The c-Met proto-oncogene encodes a transmembrane tyrosine kinase receptor (c-Met) for the ligand hepatocyte growth factor (HGF), a multifunctional protein involved in cancer and metastasis. c-Met gene is located on chromosome 7q, and is encoded by 21 exons. The role of c-Met in pancreatic cancer is currently unknown, and thus we propose to study the c-Met/HGF pathway to ultimately arrive at novel therapy against the devastating pancreatic cancer. Preliminarily, of thirteen pancreatic cancer cell lines studied, there was robust expression of c-Met in 9 of the cell lines. There was signal transduction with HGF in a dose-responsive and kinetic fashion with phosphorylation of c-Met and of downstream targets. The relative expression of c-Met in pancreatic tumor tissues (and adjacent normal where available) as well as the phosphorylated forms of c- Met (pY1003, juxtamembrane (JM) site;pY1230/1234/1235, catalytic site) by constructing tissue arrays has begun. These arrays contain 35-40% African-American (AA) tissues, since this disease can affect AAs more commonly than other races, and hopefully our results may give insight into this difference. It has been shown previously for hereditary papillary renal cell carcinoma there are activating mutations of the c-Met gene in the tyrosine kinase domain, as well there are mutations within the semaphorin (sema) and JM domains for thoracic malignancies, we have started to investigate the potential mutations in pancreatic cancer. Interestingly, we have identified a unique mutation within the sema domain, and this analysis is continuing. Therapeutic inhibition is an important component to pancreatic cancer, and we have begun to elucidate the inhibition of c- Met via several strategies. Using siRNA, small molecule inhibitors, and antibody directed against c-Met, we show in vitro the decrease in cell growth and viability, inhibition of downstream signal transduction via the HGF/c-Met axis, and synergism with mTOR inhibitior. Based on these preliminary findings, we propose these specific aims: 1. Determine the role of c-Met/HGF axis and mutations of c-Met in biological and biochemical functions of pancreatic cancer cells;2. Determine the in vitro and in vivo effects of inhibiting c-Met in pancreatic cancer cells;3. Determine the effects of c-Met/HGF signaling and inhibition on PI3K/AKT/mTOR pathway in pancreatic cancer cells. Our eventual goal is to determine the role of c-Met and arrive at novel therapeutics directed against c-Met in pancreatic cancer.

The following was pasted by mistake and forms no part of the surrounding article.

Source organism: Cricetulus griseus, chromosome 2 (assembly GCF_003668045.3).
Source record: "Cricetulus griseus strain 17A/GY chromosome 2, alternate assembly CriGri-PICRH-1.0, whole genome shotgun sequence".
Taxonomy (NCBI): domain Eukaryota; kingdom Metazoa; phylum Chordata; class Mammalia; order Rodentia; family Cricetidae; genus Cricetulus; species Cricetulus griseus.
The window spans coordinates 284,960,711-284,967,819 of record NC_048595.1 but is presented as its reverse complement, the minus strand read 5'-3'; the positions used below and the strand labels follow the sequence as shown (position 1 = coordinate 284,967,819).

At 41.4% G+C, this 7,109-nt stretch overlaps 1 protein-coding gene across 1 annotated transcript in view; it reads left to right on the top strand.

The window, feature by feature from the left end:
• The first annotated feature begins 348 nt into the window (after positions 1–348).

Pancreatic cancer is a devastating illness with an extremely poor prognosis. Novel targeted therapeutics are desparately needed. We have identified that a protein on the cell surface, c-MET receptor tyrosine kinase, can be activated or mutated in pancreatic cancer. Thus, our goal is to study the role of c-MET in human tumor tissues as well as arrive at therapeutics against this target.
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